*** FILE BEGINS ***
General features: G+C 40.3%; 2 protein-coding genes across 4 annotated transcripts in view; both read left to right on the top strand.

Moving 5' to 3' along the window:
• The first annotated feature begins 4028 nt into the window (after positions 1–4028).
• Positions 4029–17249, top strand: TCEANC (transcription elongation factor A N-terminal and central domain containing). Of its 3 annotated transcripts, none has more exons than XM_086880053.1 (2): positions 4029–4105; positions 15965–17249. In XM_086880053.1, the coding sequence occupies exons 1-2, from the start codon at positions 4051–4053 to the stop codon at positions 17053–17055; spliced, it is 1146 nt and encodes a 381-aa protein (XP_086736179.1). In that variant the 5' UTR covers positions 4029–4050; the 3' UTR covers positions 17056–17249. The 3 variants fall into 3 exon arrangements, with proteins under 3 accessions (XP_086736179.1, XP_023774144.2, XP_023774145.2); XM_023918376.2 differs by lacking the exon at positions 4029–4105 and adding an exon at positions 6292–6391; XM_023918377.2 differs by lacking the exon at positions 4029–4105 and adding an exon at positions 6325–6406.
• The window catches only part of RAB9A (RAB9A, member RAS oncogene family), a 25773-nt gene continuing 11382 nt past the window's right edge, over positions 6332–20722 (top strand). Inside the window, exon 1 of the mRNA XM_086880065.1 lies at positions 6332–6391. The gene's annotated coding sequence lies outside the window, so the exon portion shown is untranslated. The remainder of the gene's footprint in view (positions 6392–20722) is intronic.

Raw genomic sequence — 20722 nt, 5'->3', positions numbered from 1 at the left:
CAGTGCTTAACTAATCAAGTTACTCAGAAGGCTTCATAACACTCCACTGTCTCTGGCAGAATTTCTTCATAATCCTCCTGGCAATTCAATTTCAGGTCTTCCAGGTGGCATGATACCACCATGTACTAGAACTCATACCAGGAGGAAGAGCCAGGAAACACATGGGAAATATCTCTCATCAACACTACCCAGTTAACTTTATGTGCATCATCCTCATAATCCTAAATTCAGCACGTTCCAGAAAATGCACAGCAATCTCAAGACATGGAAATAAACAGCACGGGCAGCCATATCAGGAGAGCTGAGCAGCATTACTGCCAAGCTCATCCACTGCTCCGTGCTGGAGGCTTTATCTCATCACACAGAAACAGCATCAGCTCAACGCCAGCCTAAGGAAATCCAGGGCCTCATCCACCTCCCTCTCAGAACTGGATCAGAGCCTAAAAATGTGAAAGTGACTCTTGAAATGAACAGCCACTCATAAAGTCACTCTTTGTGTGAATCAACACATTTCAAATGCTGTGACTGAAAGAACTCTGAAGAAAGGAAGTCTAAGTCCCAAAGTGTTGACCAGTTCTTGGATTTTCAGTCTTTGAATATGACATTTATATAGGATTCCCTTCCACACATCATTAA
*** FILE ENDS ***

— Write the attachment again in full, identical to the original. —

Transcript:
General features: G+C 40.3%; 2 protein-coding genes across 4 annotated transcripts in view; both read left to right on the top strand.

Moving 5' to 3' along the window:
• The first annotated feature begins 4028 nt into the window (after positions 1–4028).
• Positions 4029–17249, top strand: TCEANC (transcription elongation factor A N-terminal and central domain containing). Of its 3 annotated transcripts, none has more exons than XM_086880053.1 (2): positions 4029–4105; positions 15965–17249. In XM_086880053.1, the coding sequence occupies exons 1-2, from the start codon at positions 4051–4053 to the stop codon at positions 17053–17055; spliced, it is 1146 nt and encodes a 381-aa protein (XP_086736179.1). In that variant the 5' UTR covers positions 4029–4050; the 3' UTR covers positions 17056–17249. The 3 variants fall into 3 exon arrangements, with proteins under 3 accessions (XP_086736179.1, XP_023774144.2, XP_023774145.2); XM_023918376.2 differs by lacking the exon at positions 4029–4105 and adding an exon at positions 6292–6391; XM_023918377.2 differs by lacking the exon at positions 4029–4105 and adding an exon at positions 6325–6406.
• The window catches only part of RAB9A (RAB9A, member RAS oncogene family), a 25773-nt gene continuing 11382 nt past the window's right edge, over positions 6332–20722 (top strand). Inside the window, exon 1 of the mRNA XM_086880065.1 lies at positions 6332–6391. The gene's annotated coding sequence lies outside the window, so the exon portion shown is untranslated. The remainder of the gene's footprint in view (positions 6392–20722) is intronic.

Raw genomic sequence — 20722 nt, 5'->3', positions numbered from 1 at the left:
CAGTGCTTAACTAATCAAGTTACTCAGAAGGCTTCATAACACTCCACTGTCTCTGGCAGAATTTCTTCATAATCCTCCTGGCAATTCAATTTCAGGTCTTCCAGGTGGCATGATACCACCATGTACTAGAACTCATACCAGGAGGAAGAGCCAGGAAACACATGGGAAATATCTCTCATCAACACTACCCAGTTAACTTTATGTGCATCATCCTCATAATCCTAAATTCAGCACGTTCCAGAAAATGCACAGCAATCTCAAGACATGGAAATAAACAGCACGGGCAGCCATATCAGGAGAGCTGAGCAGCATTACTGCCAAGCTCATCCACTGCTCCGTGCTGGAGGCTTTATCTCATCACACAGAAACAGCATCAGCTCAACGCCAGCCTAAGGAAATCCAGGGCCTCATCCACCTCCCTCTCAGAACTGGATCAGAGCCTAAAAATGTGAAAGTGACTCTTGAAATGAACAGCCACTCATAAAGTCACTCTTTGTGTGAATCAACACATTTCAAATGCTGTGACTGAAAGAACTCTGAAGAAAGGAAGTCTAAGTCCCAAAGTGTTGACCAGTTCTTGGATTTTCAGTCTTTGAATATGACATTTATATAGGATTCCCTTCCACACATCATTAA